Click to Skip Ad
Closing in...

What would Steve Jobs have thought about Apple’s new AirPods?


Alongside the new iPhone 7, which as you know doesn’t come with a 3.5 mm headphone jack, Apple last week introduced a new pair of wireless headphones called AirPods. Featuring a futuristic design, impressive battery life and no shortage of advanced sensors, Apple’s AirPods are intriguing if not downright controversial.

The primary concern regarding Apple’s new earbuds is that the design doesn’t appear to be user-friendly. To this point, many have pointed out that AirPods — by virtue of each earbud dangling precariously from each ear — will inevitably be lost, misplaced or perhaps even stolen with ease. In turn, some have opined that Apple’s AirPods, while seemingly a step forward, are in practice a disappointing step back.

MUST SEE: You’ve never seen an iPhone that looks like this

Popular Mechanics brings up a few worthwhile points:

If this seems like a natural step forward, don’t be fooled; it’s actually a big step back. The wire that connects your earbuds together isn’t some annoyance that needs to be eliminated. It is actually a great feature with a few nice benefits. This wire prevents you from misplacing one tiny bud by ensuring the two are connected. These wire-paired buds are easy to fish out of your bag or pocket, for instance.

But most importantly, the wire also gives you an easy way to hang the buds around your neck when you’re not using them so you don’t have to set them down in the first place. With completely wireless buds, you’ll not only have to deal with buds that are easy to lose, but you’ll have to deal with them every time you take them out of your ears. Want to take off your headphones and talk to someone for a few minutes? I hope you have fun holding a stray AirPod in your hand, or fishing a loose one out of your pocket a minute later, or have the carrying case on you literally at all times.

Now to be fair, AirPods aren’t being forced upon anybody. They cost about $159 and are clearly a niche product designed for a limited number of situations. That notwithstanding, with so many folks preemptively calling Apple’s AirPods a design fail,  we’ve already been treated to the inevitable “this wouldn’t have happened if Steve Jobs was still around” narrative.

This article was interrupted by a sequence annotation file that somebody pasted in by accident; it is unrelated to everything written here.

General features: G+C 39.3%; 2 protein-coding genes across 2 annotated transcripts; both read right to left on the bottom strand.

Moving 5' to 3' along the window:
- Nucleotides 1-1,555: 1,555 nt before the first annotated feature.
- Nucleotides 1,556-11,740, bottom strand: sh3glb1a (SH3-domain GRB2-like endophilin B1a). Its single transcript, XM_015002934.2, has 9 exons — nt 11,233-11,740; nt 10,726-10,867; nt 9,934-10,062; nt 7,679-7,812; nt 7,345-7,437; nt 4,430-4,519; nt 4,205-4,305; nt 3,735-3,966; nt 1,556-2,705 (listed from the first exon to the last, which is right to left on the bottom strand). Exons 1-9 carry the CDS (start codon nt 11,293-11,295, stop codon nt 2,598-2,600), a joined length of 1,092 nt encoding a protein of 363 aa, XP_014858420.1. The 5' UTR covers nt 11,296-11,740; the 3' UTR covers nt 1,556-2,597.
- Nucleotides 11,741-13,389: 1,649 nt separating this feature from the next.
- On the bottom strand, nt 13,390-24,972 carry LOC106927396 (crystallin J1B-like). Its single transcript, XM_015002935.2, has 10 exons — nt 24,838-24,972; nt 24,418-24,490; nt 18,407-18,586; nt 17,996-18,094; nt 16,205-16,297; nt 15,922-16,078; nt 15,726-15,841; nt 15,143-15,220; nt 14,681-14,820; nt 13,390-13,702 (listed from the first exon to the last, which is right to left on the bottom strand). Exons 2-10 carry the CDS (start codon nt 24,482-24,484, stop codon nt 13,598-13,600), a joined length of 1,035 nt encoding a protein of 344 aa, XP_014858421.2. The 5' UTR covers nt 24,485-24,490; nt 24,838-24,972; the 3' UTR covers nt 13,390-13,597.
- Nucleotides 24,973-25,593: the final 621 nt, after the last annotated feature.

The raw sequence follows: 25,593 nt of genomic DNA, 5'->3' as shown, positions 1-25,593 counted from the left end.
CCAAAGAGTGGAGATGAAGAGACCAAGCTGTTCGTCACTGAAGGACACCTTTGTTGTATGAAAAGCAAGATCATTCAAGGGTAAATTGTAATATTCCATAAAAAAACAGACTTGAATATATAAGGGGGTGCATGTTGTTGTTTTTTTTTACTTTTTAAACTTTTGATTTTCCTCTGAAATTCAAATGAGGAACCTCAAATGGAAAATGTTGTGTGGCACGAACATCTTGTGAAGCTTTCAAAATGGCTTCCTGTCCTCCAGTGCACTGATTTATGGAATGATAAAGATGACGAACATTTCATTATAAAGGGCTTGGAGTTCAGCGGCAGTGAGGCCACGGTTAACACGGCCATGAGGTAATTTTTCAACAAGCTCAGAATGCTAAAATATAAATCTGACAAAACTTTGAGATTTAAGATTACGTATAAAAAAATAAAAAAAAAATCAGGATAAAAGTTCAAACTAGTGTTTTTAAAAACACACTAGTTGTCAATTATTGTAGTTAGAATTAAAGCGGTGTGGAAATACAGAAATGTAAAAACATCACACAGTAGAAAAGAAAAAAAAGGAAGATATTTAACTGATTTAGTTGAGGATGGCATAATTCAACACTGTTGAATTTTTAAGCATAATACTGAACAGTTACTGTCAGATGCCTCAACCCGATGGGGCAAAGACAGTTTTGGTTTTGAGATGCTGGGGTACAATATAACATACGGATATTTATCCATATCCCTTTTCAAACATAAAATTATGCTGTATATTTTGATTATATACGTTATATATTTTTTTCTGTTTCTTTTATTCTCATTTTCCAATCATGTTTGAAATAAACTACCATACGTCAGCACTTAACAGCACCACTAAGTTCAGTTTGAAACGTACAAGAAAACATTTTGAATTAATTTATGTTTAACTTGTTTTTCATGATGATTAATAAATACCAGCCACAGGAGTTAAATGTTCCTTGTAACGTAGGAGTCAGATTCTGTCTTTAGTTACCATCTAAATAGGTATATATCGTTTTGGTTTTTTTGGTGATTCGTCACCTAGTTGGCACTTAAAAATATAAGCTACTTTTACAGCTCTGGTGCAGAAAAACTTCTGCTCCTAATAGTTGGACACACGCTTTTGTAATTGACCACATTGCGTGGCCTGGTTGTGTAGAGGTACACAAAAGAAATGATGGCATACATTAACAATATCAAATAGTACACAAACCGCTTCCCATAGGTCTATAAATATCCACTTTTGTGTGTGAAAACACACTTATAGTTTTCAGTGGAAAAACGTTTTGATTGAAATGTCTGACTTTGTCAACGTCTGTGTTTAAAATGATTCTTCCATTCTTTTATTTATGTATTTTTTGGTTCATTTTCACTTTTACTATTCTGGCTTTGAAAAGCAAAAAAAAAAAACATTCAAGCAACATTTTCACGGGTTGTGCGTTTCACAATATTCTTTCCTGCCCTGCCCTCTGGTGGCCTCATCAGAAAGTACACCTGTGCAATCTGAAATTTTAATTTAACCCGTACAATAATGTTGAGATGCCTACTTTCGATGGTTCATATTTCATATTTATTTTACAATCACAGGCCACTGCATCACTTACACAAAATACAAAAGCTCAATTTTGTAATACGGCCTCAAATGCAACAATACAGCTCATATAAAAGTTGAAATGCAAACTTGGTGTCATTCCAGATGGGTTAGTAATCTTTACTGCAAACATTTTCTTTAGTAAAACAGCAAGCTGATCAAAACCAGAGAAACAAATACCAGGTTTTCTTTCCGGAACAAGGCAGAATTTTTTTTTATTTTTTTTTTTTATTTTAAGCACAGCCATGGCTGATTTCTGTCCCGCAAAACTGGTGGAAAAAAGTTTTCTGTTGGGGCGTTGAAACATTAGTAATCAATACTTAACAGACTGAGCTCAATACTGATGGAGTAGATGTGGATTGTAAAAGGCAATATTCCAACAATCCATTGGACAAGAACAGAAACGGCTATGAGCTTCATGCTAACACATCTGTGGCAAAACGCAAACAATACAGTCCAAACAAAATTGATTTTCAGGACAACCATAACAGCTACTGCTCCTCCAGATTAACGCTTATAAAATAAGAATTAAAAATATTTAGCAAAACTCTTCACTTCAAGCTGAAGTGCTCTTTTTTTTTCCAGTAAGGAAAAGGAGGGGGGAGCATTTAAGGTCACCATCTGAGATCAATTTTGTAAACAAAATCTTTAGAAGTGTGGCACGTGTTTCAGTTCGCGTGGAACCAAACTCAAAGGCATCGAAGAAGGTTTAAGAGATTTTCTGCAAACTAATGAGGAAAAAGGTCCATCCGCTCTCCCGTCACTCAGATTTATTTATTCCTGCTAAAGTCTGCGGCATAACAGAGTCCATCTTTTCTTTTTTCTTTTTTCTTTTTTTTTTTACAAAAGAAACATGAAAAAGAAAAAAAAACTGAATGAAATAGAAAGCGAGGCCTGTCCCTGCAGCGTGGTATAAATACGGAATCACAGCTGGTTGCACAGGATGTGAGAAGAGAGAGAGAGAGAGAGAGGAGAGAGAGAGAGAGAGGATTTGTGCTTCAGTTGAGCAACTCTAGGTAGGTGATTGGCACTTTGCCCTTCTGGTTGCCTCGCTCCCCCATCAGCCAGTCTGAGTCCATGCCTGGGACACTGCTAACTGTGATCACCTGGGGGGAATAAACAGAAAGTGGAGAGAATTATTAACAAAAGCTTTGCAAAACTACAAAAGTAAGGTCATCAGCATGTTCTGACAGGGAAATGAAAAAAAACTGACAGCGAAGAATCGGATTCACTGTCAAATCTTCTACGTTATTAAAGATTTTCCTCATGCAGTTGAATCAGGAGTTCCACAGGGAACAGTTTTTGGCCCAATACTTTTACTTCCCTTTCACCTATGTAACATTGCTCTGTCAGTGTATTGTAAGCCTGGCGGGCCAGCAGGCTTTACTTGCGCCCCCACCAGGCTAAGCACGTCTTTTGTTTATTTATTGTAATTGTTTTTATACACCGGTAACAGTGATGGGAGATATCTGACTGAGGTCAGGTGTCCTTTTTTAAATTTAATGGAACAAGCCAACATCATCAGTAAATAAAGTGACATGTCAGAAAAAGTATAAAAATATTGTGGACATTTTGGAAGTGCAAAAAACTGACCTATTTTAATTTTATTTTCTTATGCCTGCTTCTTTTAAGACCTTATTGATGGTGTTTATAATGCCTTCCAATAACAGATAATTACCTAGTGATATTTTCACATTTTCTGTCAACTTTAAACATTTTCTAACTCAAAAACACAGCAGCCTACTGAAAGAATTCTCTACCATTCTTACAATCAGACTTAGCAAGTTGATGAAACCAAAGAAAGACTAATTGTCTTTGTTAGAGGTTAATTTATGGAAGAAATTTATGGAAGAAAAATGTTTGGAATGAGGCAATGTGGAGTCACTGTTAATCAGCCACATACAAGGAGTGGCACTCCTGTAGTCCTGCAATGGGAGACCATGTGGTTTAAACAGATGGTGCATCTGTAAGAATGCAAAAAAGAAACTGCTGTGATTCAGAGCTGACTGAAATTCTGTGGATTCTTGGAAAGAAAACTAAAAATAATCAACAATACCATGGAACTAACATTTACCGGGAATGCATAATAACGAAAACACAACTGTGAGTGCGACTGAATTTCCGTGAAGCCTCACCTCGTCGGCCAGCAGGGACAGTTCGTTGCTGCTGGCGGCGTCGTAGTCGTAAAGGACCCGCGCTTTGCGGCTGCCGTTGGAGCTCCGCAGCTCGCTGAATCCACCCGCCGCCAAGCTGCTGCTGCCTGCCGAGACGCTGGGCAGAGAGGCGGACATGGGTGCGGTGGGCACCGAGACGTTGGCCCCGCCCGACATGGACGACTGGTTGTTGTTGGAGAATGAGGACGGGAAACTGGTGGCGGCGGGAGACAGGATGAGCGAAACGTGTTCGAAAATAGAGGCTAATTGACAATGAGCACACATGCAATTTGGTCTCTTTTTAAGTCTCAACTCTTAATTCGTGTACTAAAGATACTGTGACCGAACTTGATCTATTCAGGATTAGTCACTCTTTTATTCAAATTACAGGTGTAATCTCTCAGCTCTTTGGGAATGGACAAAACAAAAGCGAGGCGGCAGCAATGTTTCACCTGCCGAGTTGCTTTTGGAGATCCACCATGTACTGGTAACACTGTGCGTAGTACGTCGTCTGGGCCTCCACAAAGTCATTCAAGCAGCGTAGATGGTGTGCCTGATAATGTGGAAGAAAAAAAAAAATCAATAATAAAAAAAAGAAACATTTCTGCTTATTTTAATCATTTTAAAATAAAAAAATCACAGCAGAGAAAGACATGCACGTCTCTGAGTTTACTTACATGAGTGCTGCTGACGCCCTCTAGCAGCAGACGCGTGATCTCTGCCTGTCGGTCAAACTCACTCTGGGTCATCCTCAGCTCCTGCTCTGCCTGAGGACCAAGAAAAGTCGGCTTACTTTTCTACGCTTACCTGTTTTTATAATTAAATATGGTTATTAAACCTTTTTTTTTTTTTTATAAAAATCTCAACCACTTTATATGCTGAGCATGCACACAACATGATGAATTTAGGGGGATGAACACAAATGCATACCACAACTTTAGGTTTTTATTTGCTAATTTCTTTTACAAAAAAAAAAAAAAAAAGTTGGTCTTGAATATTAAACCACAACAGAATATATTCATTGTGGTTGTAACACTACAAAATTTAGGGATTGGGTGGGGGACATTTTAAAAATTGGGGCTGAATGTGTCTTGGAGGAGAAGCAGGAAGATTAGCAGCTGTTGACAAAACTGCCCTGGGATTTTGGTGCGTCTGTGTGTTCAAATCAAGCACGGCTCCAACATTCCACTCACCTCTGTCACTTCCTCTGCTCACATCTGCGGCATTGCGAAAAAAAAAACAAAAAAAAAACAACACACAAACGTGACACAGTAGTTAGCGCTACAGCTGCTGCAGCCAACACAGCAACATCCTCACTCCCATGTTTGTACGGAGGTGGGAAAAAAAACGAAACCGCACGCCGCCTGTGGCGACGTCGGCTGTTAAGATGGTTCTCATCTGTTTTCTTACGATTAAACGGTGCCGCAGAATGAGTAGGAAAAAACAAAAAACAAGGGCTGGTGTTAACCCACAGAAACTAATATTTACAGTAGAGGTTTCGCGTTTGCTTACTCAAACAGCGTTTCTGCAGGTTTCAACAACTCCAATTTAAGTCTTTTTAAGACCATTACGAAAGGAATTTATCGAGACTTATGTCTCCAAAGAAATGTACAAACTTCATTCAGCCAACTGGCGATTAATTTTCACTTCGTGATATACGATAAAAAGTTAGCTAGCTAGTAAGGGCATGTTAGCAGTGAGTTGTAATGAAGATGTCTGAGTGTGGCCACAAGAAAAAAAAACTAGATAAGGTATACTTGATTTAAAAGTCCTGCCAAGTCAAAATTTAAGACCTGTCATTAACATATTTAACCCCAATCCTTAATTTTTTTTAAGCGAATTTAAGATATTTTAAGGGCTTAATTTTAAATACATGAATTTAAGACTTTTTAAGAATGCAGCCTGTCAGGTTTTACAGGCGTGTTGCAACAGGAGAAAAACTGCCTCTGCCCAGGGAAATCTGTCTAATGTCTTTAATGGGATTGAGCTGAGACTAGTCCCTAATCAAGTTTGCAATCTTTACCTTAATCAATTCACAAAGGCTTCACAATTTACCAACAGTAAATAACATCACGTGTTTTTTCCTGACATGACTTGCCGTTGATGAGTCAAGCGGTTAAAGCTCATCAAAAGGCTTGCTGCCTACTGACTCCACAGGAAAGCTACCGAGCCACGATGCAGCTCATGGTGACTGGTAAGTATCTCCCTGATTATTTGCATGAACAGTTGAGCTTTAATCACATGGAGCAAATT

Funny thing is, Steve Jobs may have been more on board with the AirPod design than you might imagine.

Tackling this topic on Quora, Briam Roemmele explains why he believes Jobs would have approved of Apple’s AirPods design. The answer, in a nutshell, is that Apple already released a Bluetooth headset similar to the AirPods, albeit less advanced, while Jobs was still CEO of Apple.

Meet Apple’s iPhone Bluetooth Headset. Originally released in July of 2007, the product was eventually discontinued by March of 2009. “The device won a number of design awards including the coveted Red Dot award,” Roemmele writes. “Would Steve approve [of AirPods]? Based on the past I think it is reasonable to say yes.”


And for any skeptics out there (of which I would include myself), it’s worth pointing out that many of the early AirPods reviews we’ve seen thus far have had some positive things to say.

Wired, for instance, noted that Apple’s AirPods fit more snug than you might imagine.

The AirPods sit fine in my ears, actually better than the EarPods. They even stayed in while I ran. The battery lasts a little longer than the five hours advertised. In the six days I’ve had them, I’ve only had to charge them one time.

Set for public release later this October, the true barometer will be how the public at large takes to Apple’s AirPods. My guess is that they’re not going to sell exceptionally well, but hey, it’s not like everything Steve Jobs ever approved of was a home run.

Yoni Heisler has been writing about Apple and the tech industry at large for over 15 years. A life long Mac user and Apple expert, his writing has appeared in Edible Apple, Network World, MacLife, Macworld UK, and TUAW. When not analyzing the latest happenings with Apple, Yoni enjoys catching Improv shows in Chicago, playing soccer, and cultivating new TV show addictions.